Planting & Growing Flower Bulbs: How to Grow Tulips in Containers
How to Grow Tulips in Containers – Personally, I believe tulips are some of the most beautiful flowers in the world! It is my dream to some take a trip to Keukenjof in Holland to see endless fields of tulips. They are such a graceful flower, and I love the depth of colors.
Tulips, are spring-blooming perennials that grow from bulbs. Depending on the species, tulip plants can be as short as 4 inches or as high as 28 inches! Most tulips produce only one flower per stem, and are generally a cup-shaped flower that has three petals and three sepals. Tulip flowers come in a wide variety of beautiful colors! You can pretty much find every color of the rainbow — and more!
How to Grow Tulips in Containers
This is a great video on how to achieve gorgeous tulip blooms, using a pot or other container. I like the tips in this video because she shares that you can even grow your tulips indoors!
In colour and form tulip bulbs is the most astonishingly varied of all spring bulbs. If you pick your varieties well you’ll have a succession of flower for a full three months.
Early flowering varieties include dwarf hybrids such as Scarlet Baby which are perfect for window boxes. The taller types of tulip like Estelle Rijnveld will explode with colour in May.
If you want to establish tulips so they come back year after year you will need a good free draining soil and a sunny south facing position where they can enjoy the sun. Dig nutrient rich compost through the soil before starting to plant the bulbs. Tulips can grow in almost any sort of soil, but the bulb lift will be bigger if your soil is richer.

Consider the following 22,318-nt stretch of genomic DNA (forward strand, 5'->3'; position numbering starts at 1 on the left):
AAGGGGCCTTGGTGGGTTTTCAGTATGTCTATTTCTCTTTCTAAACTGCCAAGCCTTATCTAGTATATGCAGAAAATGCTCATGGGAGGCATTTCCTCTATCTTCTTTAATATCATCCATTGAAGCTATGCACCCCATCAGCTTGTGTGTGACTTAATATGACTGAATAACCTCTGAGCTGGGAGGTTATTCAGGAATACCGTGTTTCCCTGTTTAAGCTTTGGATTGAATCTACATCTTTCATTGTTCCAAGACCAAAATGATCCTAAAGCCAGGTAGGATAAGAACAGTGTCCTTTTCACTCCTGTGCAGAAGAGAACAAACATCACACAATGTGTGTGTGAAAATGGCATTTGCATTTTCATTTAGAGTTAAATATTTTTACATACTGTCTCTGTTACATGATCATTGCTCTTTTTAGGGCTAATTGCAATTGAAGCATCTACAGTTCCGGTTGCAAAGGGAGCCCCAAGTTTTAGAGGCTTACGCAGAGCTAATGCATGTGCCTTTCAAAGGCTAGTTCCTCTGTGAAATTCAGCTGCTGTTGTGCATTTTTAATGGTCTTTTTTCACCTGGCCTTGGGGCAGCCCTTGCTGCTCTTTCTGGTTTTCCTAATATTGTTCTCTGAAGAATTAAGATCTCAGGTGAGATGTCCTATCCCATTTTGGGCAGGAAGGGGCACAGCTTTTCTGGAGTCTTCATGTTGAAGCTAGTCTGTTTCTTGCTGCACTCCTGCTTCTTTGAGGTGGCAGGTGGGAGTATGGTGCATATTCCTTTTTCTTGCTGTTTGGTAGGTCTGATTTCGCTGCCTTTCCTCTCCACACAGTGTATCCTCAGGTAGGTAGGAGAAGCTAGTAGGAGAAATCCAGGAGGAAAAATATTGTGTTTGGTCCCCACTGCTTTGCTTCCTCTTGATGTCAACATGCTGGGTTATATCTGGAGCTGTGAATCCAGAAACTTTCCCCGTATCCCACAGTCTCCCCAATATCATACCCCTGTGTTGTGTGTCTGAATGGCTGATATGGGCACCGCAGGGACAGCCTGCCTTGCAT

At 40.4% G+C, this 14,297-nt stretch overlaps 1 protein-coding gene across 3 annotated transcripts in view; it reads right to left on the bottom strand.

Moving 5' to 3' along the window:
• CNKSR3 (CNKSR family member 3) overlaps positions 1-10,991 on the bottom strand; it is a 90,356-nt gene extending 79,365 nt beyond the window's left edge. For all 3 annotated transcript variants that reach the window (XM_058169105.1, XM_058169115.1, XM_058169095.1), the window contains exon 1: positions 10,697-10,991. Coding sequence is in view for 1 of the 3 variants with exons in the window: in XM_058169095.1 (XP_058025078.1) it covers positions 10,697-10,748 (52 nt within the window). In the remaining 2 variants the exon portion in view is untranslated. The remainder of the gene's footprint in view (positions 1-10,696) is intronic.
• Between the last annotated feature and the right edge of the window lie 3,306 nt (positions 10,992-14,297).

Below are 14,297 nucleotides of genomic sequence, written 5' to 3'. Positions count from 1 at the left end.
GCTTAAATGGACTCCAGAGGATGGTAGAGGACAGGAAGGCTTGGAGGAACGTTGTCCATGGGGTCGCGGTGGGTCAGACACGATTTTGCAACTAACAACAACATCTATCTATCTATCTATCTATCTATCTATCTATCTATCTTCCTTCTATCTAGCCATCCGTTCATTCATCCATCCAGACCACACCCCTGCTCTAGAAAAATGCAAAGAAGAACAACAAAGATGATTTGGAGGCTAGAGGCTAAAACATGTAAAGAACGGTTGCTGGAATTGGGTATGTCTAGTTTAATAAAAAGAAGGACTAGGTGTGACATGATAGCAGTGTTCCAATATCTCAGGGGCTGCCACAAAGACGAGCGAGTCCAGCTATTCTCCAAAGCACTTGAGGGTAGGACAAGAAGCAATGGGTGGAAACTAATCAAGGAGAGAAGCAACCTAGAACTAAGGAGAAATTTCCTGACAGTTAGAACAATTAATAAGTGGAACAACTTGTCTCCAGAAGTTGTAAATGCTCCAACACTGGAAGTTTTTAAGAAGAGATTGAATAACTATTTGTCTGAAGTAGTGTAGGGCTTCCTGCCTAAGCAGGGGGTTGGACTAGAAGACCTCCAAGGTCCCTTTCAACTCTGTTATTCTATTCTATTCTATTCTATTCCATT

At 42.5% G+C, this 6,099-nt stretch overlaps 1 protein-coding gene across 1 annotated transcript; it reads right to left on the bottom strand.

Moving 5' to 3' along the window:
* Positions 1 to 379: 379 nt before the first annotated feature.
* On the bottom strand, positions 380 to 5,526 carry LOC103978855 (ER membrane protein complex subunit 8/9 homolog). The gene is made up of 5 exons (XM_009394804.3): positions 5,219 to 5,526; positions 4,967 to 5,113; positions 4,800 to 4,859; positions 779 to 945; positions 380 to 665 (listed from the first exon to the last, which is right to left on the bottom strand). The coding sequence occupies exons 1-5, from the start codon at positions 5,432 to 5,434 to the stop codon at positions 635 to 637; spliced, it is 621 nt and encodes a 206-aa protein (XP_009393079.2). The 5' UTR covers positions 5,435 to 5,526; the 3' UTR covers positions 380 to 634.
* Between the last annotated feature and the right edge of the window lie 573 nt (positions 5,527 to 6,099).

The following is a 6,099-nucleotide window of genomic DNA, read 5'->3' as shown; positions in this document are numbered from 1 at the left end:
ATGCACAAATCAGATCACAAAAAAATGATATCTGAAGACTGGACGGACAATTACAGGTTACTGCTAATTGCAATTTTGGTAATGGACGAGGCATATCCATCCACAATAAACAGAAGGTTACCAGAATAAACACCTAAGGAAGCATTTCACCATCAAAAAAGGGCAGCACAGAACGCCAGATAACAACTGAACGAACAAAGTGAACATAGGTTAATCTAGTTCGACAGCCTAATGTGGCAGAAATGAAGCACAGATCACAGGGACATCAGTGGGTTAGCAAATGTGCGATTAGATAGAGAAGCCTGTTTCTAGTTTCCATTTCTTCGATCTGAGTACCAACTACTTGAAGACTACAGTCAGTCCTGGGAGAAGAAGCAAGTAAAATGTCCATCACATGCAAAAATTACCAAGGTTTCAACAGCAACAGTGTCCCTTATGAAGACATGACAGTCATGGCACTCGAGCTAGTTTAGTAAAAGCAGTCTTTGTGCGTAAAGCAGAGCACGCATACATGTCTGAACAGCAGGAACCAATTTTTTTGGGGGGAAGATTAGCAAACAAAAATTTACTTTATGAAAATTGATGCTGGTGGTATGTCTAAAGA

Plant the bulbs between October and December. Generally tulips should be planted 10-15cm deep depending on your soil type and 12-15cm apart. If you are looking at a compact display, you can plant bulbs closer together. The root side of the bulb is rounded, while the part that opens and sprouts is pointed.
Slugs are a common problem. They love tulips and if you find you have lots of foliage but no flowers the most likely cause is slugs. Invest in some good slug repellent.
The stem should be snipped or the blooms should be deadheaded after tulips have flowered, at the end of the season. But you should let the leaves die naturally. The bulb, at this time, absorbs nutrients it requires for growth the following year. After discoloration, you can remove the foliage to prevent ‘tulip fire’, which poisons the soil.